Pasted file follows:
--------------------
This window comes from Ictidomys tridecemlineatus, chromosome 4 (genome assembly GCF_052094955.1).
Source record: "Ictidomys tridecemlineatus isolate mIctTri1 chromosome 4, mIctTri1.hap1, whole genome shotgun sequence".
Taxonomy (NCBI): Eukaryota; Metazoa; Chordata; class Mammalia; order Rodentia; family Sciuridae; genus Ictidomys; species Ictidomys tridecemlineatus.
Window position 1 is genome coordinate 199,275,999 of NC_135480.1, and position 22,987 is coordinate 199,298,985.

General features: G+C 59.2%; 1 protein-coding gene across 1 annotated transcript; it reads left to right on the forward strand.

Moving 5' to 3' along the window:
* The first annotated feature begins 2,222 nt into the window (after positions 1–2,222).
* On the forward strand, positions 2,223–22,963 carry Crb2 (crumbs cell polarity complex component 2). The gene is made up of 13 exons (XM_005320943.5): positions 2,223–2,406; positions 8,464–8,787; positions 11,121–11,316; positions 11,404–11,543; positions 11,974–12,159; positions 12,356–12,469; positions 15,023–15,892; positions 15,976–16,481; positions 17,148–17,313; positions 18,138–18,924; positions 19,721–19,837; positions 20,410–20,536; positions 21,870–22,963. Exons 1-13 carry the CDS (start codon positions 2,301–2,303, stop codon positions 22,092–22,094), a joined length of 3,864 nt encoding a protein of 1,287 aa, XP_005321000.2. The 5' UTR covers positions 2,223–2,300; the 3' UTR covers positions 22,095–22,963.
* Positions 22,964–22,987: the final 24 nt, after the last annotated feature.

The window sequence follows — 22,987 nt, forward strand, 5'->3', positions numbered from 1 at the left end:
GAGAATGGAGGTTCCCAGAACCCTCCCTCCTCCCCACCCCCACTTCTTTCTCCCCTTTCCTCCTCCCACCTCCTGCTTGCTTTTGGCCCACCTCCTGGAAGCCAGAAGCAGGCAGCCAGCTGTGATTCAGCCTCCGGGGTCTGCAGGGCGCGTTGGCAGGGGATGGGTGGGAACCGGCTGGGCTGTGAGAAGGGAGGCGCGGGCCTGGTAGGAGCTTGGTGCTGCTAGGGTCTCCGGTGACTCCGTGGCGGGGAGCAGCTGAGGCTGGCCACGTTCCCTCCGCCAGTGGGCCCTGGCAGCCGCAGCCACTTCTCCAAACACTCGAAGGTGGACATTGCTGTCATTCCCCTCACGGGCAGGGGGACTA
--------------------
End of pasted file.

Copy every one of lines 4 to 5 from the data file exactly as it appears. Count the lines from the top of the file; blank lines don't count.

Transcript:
Window position 1 is genome coordinate 199,275,999 of NC_135480.1, and position 22,987 is coordinate 199,298,985.

General features: G+C 59.2%; 1 protein-coding gene across 1 annotated transcript; it reads left to right on the forward strand.